Berkeley, California, has long been seen as a liberal paradise. The city first stood out as a mecca of progressive ideals in the ’60s with student-organized rallies and protests for everything from civil rights to free speech. The citizens of Berkeley aren’t just well known for tackling hot-button issues. With the Vietnam War in full swing, a group of young disabled persons organized an effort to get wheelchair- accessible paths built into the city. They succeeded.
Locals pin the liberal atmosphere on the Bay Area and on UC Berkeley itself. The school seems to attract a certain crowd, and the effect becomes a bit stronger each successive year. In 2014, Berkeley was deemed the “most liberal” city in the United States. As if to seal the deal, the city is now giving away free pot.
In a unanimous decision, the city council of Berkeley is requiring all medical marijuana dispensaries within its borders to give at least 2 percent of its stock to the needy. The new law takes effect in August of 2015. Spurring the change, according to city officials, is the fact that medical Marijuana can sell as high as $400 an ounce in California, a price that is well-beyond what many of the state’s residents can pay.
In California, a trip to the doctor can net almost anyone with a prescription for medical pot if they claim they’re suffering from insomnia, but because the drug is illegal on the federal level, insurance companies do not cover its use. This leaves users with a dilemma: the strains most effective at managing pain are extremely expensive, but run of the mill marijuana can be had on the street for a much more reasonable price. All Star Sonoma Coma may hit like Ali, but lots of common strains channel George Foreman.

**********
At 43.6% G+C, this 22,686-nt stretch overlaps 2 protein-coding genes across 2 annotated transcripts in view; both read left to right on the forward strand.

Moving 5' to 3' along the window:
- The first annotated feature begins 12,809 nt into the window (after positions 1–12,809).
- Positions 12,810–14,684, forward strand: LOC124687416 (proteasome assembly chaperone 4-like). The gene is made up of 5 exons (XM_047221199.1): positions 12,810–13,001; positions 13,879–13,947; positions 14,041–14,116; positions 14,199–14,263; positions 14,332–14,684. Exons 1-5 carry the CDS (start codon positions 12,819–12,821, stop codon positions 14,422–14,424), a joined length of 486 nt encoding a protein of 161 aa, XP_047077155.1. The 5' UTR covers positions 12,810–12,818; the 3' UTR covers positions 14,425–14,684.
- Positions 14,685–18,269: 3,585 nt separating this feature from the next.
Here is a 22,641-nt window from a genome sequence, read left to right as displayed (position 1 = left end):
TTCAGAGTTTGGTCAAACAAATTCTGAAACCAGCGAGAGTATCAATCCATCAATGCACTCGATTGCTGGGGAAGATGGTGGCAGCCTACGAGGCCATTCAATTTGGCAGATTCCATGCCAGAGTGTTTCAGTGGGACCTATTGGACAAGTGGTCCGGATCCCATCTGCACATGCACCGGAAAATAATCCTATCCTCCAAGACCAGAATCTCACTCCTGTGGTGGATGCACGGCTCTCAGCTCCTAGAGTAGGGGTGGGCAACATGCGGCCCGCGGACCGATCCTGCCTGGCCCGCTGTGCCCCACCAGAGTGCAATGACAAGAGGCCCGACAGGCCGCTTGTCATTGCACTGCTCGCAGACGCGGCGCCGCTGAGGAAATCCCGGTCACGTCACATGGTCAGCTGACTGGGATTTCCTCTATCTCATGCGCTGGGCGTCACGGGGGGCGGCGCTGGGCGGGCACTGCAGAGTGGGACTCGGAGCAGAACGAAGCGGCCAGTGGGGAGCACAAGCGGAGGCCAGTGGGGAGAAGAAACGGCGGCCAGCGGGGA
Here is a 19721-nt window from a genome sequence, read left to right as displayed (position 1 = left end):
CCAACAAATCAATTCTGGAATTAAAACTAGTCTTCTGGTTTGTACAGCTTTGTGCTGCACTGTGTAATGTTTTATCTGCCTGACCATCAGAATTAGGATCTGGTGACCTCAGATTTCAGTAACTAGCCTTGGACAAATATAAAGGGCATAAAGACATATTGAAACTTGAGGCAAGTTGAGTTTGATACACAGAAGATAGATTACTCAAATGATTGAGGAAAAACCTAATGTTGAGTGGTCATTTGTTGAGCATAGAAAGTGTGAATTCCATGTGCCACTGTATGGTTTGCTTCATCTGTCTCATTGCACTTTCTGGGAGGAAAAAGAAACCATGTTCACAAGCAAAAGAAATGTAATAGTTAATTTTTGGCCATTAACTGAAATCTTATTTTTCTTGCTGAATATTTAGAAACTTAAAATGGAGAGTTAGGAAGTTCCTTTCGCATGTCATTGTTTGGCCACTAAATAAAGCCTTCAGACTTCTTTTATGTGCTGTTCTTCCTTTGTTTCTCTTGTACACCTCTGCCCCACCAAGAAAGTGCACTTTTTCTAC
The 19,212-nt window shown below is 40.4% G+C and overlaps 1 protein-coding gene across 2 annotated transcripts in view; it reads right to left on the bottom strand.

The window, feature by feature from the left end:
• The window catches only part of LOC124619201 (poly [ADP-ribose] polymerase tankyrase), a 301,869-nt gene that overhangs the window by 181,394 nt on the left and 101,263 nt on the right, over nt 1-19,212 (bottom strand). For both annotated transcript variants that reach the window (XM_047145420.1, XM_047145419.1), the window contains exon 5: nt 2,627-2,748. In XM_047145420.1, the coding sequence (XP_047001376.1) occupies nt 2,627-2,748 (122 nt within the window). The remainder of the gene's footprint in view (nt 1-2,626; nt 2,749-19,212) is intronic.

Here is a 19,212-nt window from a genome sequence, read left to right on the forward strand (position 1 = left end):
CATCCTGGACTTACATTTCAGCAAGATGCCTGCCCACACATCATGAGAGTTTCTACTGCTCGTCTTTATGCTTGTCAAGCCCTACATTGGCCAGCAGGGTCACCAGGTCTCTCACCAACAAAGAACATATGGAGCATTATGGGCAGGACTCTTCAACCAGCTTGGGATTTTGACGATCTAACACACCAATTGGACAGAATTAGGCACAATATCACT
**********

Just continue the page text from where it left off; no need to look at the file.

Vegan restaurants in Berkeley are well-known hangouts of hipster dealers, and a sufficiently motivated individual can find even cheaper pot on Telegraph Avenue. This is, perhaps, the motivation behind the new law. Why should people pay for designer buds when they can get a decent replacement for a fraction of the price?
The city can curtail the illicit drug trade simply by making medical marijuana available free to qualifying citizens. Furthermore, in some areas of San Francisco, it’s possible to find medical buds for below market value. Known as the “compassion trade,” it is none-the-less a black market.
Unsurprisingly, the change has met with derision from some. John Lovell, a California Narcotic Officers’ Association lobbyist, had this to say: “Instead of taking steps to help the most economically vulnerable residents get out of that state, the city has said, ‘Let’s just get everybody high.” Other residents of the state have said that the new law is nothing more than the latest in a long string of liberal experiments.
Berkeley mayor Tom Bates stresses that marijuana used in the context allowed by the law is medicine, and that the city is merely trying to ensure equal access. Bates points out that cannabis has proven to be an effective pain reliever, and that it can rival much more addictive drugs.